So, you want to bring a Greyhound into your family? I’m sure you’ve already considered their appearance, temperament, and cuddleability and how they would fit into your family. But something that can be overlooked is Greyhound Anatomy: their health and body. It’s important to understand how they work physically and to learn about potential health issues that can occur throughout their lives.
Greyhounds have been selectively bred for hundreds of years to be the best coursers, so many of their traits differ widely from other dog breeds. Greyhounds are easily identifiable by their long faces and thick necks, their streamlined muscular Greyhound bodies super narrow waists.
They also have long, thin legs and a flexible spine, which helps them to maintain their speed and manoeuvrability. Alongside these, they also have many internal differences making them unique to other dog breeds.
Make sure to find a vet aware of their differences so they can receive the best care at all times. Some of these differences can cause concern for an inexperienced Greyhound vet.
Greyhound Anatomy Chart: Unique Factors
A key trait of Greyhounds is their long face. This skull shape is called Dolichocephalic. This means they have a much bigger nasal cavity that helps them take in much bigger breaths and greatly benefits them when working or running around. Unlike the other extreme skull type found in flat-faced dogs, a Greyhound skull does not cause any health issues.
Greyhounds are also known for their unique skeletal structure. They have a particular type of bone called a “carpus,” different from other breeds. It allows them to extend their legs further and more quickly than other dogs. This gives them a longer stride and enables them to run faster.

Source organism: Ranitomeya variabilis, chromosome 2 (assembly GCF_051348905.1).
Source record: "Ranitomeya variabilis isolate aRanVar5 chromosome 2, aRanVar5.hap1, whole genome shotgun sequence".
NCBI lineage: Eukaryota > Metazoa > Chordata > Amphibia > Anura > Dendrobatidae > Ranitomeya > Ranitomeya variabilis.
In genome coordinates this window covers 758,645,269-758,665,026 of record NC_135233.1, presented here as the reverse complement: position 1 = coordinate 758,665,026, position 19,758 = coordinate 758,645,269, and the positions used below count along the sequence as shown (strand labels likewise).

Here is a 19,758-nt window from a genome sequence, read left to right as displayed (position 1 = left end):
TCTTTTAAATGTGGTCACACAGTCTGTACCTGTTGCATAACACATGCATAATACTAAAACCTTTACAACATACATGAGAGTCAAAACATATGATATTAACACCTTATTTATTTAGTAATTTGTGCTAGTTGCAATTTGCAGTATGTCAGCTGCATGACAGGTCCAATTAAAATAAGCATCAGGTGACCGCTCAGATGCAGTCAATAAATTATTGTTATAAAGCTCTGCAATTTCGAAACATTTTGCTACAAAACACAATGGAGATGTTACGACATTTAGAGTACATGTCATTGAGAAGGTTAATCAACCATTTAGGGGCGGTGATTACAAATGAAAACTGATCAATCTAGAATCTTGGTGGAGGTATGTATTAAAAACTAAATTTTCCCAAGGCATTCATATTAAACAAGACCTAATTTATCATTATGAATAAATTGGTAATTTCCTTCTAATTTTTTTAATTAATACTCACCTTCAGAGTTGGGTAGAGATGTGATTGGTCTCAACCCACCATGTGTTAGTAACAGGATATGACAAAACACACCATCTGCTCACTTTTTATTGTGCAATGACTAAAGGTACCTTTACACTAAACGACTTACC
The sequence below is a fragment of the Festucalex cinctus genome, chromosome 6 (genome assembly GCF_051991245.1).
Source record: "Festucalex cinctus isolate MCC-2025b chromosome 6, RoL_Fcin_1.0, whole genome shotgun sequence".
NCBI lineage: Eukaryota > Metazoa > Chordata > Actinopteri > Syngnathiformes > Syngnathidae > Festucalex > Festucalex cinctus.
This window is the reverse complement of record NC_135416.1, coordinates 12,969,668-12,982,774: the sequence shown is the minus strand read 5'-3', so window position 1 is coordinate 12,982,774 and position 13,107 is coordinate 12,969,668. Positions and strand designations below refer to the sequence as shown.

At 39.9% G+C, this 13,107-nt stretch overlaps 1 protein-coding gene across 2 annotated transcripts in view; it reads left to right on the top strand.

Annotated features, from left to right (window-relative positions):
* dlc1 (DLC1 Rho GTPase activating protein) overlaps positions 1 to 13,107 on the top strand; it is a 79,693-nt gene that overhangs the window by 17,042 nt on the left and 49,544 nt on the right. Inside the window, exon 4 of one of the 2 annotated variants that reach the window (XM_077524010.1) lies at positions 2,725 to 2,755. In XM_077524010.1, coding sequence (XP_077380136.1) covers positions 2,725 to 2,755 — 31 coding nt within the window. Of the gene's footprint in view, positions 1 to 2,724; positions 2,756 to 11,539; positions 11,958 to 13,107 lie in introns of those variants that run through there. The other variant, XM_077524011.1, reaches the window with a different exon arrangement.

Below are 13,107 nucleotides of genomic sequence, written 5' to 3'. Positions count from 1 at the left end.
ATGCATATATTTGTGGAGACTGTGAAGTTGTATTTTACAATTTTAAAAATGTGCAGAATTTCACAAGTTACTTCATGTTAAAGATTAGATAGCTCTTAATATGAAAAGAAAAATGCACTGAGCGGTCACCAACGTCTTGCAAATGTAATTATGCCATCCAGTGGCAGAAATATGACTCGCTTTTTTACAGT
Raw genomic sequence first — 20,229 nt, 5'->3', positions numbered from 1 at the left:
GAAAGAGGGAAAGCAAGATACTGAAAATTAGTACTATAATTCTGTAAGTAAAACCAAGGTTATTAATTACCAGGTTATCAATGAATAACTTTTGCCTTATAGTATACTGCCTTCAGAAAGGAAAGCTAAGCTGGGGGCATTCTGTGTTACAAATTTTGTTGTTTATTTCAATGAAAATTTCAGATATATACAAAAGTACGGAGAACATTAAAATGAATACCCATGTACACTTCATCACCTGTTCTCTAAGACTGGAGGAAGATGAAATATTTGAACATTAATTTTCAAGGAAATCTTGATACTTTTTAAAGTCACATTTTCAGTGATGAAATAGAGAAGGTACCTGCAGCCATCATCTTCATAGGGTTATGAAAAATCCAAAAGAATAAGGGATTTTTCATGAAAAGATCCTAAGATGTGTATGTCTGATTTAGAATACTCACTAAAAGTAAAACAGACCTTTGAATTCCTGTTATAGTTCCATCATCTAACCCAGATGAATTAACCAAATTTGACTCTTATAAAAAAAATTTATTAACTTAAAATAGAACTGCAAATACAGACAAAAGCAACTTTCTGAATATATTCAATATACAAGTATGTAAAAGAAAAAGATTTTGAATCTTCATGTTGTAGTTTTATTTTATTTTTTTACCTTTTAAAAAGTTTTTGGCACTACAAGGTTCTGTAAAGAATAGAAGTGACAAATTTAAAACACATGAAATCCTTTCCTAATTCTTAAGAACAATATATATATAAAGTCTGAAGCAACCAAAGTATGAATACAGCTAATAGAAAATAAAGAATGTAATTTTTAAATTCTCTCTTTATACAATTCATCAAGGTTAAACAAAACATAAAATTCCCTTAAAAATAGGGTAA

Greyhounds have a higher red blood cell count to help them transport more oxygen around their body and keep them running faster for longer. This makes them one of the most desirable breeds for blood donors! On average, they also have a lower white blood cell count as well.
A Greyhound’s heart is much larger than most dog breeds. It is almost equal to the size of a human heart! This is so they are better able to pump blood around their body while running, and often their blood pressure can appear higher than most breeds, but this is completely normal for them.
Another unique feature of greyhounds is their large lung capacity. This allows them to take in more oxygen when running, which helps them maintain their speed for more extended periods. Their heart is also unique and proportionally more prominent than other breeds, enabling them to pump more blood to their muscles.
Low Body Fat and High Muscle Mass
When we think of Greyhounds, almost everyone’s minds first think of how incredibly muscular their body is. Their extraordinary bulk is a result of selective breeding and their long history of working. They are also found to have increased creatine levels in their body. This contributes to their leanness and ability to develop and maintain muscle.
In balance with their high muscle mass, a typical Greyhound would have less than 2% body fat, making them one of the leanest breeds to ever exist.
Greyhound organs are often reduced in size due to their slim stature. To help maintain the low-fat percentage, Greyhounds have much smaller stomachs than most breeds, and often need to eat smaller meals but more frequently to help them get the correct nutrients but not cause digestive issues.
Sensitive to Anaesthesia
Due to their low body fat percentage, Greyhounds are much more sensitive to anesthetics. So, if your Greyhound is due for surgery, make sure to discuss anesthetic options with your vet to ensure the procedure goes as smoothly as possible.